Video report by ITV News Reporter Martha Fairlie
Novichok victim Charlie Rowley has said he “didn’t really get any answers” after meeting with Russia’s ambassador in London to question him about the death of his partner Dawn Sturgess.
Mr Rowley said he still believed Russia was responsible for the Salisbury attack and that he was fed “Russian propaganda” during the 90-minute discussion.
The 45-year-old was exposed to the same nerve agent used to attack ex-spy Sergei Skripal and his daughter Yulia last March.
Mr Rowley and Ms Sturgess, 44, fell ill in Amesbury months later after coming into contact with a perfume bottle believed to have been used in the poisonings and then discarded.
Mr Rowely believed he had found a bottle of designer fragrance and presented it to his partner.
Ms Sturgess died in hospital in July.
Speaking to the Sunday Mirror, Mr Rowley said Alexander Yakovenko had seemed “genuinely concerned” about his situation when they met at the Russian embassy in Kensington, but had not changed his view on Russia’s involvement in the poisonings.
“I went along to ask them ‘Why did your country kill my girlfriend?’, but I didn’t really get any answers,” he said.
“I liked the ambassador, but I thought some of what he said trying to justify Russia not being responsible was ridiculous.
“I’m glad I met him and feel I did find out some things I didn’t know before. But I still think Russia carried out the attack.”
Mr Rowley, who says he continues to suffer from the long-term effects of exposure to Novichok, said he had asked the ambassador “more than a dozen questions in all”, including asking him about his claims that Britain was behind the attack.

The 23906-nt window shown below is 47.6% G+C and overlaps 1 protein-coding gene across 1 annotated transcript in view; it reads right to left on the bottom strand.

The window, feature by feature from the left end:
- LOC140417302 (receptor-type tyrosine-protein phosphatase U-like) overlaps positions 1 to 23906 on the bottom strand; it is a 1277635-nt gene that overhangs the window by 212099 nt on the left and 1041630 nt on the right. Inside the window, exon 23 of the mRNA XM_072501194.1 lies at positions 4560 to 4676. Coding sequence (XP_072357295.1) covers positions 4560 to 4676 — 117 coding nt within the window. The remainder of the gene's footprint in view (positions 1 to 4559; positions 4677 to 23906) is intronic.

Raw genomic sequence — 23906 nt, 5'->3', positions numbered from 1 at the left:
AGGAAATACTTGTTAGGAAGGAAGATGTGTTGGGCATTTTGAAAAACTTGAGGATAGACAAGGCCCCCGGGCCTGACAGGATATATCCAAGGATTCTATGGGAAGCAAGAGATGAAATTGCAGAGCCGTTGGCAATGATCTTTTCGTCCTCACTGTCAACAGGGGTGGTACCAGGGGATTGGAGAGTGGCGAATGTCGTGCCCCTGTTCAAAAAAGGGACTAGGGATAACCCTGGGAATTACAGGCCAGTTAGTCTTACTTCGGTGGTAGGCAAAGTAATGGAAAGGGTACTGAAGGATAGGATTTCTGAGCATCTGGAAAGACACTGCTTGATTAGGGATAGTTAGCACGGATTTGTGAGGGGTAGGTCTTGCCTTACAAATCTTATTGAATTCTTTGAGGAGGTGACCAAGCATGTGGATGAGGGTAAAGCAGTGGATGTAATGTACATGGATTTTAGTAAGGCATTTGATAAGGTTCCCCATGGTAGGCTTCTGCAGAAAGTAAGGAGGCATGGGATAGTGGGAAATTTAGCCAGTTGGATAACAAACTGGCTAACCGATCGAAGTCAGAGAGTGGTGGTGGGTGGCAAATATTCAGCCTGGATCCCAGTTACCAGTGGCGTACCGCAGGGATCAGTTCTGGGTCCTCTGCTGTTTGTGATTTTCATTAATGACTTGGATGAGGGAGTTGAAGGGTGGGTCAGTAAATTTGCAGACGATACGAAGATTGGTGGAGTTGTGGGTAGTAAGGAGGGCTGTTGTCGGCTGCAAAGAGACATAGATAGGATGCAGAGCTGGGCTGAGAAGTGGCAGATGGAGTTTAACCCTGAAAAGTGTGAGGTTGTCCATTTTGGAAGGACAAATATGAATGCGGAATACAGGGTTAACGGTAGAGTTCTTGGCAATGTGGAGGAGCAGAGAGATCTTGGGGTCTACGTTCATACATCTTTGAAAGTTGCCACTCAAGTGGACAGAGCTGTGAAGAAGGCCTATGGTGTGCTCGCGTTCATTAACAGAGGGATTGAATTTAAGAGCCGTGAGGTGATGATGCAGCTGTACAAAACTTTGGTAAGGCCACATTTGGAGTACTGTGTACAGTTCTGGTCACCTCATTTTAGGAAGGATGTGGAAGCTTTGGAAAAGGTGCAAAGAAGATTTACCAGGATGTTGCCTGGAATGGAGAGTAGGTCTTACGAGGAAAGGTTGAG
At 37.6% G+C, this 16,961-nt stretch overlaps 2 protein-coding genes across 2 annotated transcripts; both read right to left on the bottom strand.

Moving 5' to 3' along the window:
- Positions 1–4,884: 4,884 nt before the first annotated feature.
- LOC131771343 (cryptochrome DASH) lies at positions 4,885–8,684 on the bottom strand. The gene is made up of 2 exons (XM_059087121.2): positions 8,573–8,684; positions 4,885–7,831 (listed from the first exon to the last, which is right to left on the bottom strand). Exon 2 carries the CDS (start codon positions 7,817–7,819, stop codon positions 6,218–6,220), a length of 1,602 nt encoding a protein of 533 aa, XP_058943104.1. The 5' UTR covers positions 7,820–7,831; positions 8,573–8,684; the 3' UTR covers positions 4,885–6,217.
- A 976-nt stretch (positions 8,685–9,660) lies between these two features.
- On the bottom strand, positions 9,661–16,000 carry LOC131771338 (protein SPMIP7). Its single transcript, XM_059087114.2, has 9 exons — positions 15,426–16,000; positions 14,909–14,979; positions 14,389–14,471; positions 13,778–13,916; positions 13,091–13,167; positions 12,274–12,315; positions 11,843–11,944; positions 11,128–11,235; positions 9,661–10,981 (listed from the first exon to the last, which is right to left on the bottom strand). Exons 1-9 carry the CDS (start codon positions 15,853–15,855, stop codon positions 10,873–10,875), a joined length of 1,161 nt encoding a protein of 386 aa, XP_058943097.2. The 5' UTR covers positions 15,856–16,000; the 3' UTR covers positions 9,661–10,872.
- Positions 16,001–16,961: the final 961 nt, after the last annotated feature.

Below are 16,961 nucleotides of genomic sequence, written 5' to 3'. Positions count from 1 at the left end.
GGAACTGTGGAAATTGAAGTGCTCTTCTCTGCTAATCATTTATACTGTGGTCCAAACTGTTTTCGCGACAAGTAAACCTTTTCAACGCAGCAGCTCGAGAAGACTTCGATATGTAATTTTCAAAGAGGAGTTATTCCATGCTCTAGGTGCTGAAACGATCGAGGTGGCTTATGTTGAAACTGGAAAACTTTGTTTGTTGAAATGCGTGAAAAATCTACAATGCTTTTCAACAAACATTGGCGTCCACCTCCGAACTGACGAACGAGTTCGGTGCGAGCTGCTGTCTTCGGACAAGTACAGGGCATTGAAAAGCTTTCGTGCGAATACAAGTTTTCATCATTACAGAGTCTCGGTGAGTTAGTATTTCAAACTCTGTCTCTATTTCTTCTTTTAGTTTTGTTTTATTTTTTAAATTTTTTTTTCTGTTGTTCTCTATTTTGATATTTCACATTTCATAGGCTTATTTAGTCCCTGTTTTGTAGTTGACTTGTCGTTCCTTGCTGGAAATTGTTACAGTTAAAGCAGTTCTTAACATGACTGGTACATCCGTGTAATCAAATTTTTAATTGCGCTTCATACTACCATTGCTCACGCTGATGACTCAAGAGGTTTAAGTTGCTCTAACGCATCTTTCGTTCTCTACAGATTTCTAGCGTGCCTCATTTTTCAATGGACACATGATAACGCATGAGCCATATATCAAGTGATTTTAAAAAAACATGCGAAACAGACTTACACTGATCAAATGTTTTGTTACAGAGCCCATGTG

He said Mr Yakovenko told him the substance used had not come from Russia and that the country only had small amounts of Novichok.
Speaking to the Sunday Mirror after the meeting, Mr Yakovenko said he and Mr Rowley were “on the same page” and wanted to see a report into the investigation published.
“It is important for Russia, but also for Charlie Rowley,” he said.
“I’ve seen a normal person who has really suffered a lot and who has suffered a tragedy in his life. If he asked for it, I would give him support.”
In September, Scotland Yard and the Crown Prosecution Service said there was sufficient evidence to charge two Russians – known by their aliases Alexander Petrov and Ruslan Boshirov – with offences including conspiracy to murder over the Salisbury nerve agent attack.
They are accused of being members of the Russian military intelligence service the GRU.
Russia has repeatedly denied any involvement, with president Vladimir Putin claiming the two suspects were civilians, adding that there was "nothing special and nothing criminal" about them.
During an interview, the pair said they were tourists visiting Salisbury – particularly its famous cathedral.
Later, the investigative group Bellingcat released several reports which claimed to reveal the real names of the suspects, Anatoliy Chepiga and Alexander Mishkin, and that both were officers from Russia's GRU foreign intelligence agency.